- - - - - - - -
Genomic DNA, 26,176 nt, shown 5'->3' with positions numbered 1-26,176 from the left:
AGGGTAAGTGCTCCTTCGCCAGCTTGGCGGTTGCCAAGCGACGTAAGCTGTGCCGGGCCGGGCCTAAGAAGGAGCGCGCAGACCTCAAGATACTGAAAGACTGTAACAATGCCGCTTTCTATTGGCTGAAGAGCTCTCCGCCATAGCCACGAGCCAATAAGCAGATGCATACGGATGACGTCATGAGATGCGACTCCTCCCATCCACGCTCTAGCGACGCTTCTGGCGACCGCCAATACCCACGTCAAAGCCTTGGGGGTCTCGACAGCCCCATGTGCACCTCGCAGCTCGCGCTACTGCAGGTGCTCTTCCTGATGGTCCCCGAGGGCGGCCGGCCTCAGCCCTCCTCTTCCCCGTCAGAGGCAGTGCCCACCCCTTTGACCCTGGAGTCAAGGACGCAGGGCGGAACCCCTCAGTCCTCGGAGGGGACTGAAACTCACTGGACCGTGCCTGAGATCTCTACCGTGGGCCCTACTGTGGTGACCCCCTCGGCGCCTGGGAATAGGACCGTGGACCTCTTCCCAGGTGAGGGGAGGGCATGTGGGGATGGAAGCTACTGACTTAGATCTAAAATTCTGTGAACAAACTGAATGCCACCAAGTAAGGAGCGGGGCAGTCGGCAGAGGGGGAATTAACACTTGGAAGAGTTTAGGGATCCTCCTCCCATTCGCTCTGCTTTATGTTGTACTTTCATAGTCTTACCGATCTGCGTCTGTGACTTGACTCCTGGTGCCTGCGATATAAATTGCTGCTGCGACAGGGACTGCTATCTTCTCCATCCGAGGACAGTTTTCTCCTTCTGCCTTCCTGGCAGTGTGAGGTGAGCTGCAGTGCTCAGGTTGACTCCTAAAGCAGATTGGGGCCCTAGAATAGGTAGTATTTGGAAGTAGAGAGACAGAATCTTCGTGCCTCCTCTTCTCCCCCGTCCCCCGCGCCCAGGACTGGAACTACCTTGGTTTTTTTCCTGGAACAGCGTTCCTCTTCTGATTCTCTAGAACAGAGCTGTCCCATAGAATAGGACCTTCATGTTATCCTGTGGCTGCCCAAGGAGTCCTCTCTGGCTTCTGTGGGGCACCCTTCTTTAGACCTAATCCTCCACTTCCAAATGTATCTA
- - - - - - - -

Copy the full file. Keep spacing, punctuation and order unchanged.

Genomic DNA, 26,176 nt, shown 5'->3' with positions numbered 1-26,176 from the left:
AGGGTAAGTGCTCCTTCGCCAGCTTGGCGGTTGCCAAGCGACGTAAGCTGTGCCGGGCCGGGCCTAAGAAGGAGCGCGCAGACCTCAAGATACTGAAAGACTGTAACAATGCCGCTTTCTATTGGCTGAAGAGCTCTCCGCCATAGCCACGAGCCAATAAGCAGATGCATACGGATGACGTCATGAGATGCGACTCCTCCCATCCACGCTCTAGCGACGCTTCTGGCGACCGCCAATACCCACGTCAAAGCCTTGGGGGTCTCGACAGCCCCATGTGCACCTCGCAGCTCGCGCTACTGCAGGTGCTCTTCCTGATGGTCCCCGAGGGCGGCCGGCCTCAGCCCTCCTCTTCCCCGTCAGAGGCAGTGCCCACCCCTTTGACCCTGGAGTCAAGGACGCAGGGCGGAACCCCTCAGTCCTCGGAGGGGACTGAAACTCACTGGACCGTGCCTGAGATCTCTACCGTGGGCCCTACTGTGGTGACCCCCTCGGCGCCTGGGAATAGGACCGTGGACCTCTTCCCAGGTGAGGGGAGGGCATGTGGGGATGGAAGCTACTGACTTAGATCTAAAATTCTGTGAACAAACTGAATGCCACCAAGTAAGGAGCGGGGCAGTCGGCAGAGGGGGAATTAACACTTGGAAGAGTTTAGGGATCCTCCTCCCATTCGCTCTGCTTTATGTTGTACTTTCATAGTCTTACCGATCTGCGTCTGTGACTTGACTCCTGGTGCCTGCGATATAAATTGCTGCTGCGACAGGGACTGCTATCTTCTCCATCCGAGGACAGTTTTCTCCTTCTGCCTTCCTGGCAGTGTGAGGTGAGCTGCAGTGCTCAGGTTGACTCCTAAAGCAGATTGGGGCCCTAGAATAGGTAGTATTTGGAAGTAGAGAGACAGAATCTTCGTGCCTCCTCTTCTCCCCCGTCCCCCGCGCCCAGGACTGGAACTACCTTGGTTTTTTTCCTGGAACAGCGTTCCTCTTCTGATTCTCTAGAACAGAGCTGTCCCATAGAATAGGACCTTCATGTTATCCTGTGGCTGCCCAAGGAGTCCTCTCTGGCTTCTGTGGGGCACCCTTCTTTAGACCTAATCCTCCACTTCCAAATGTATCTA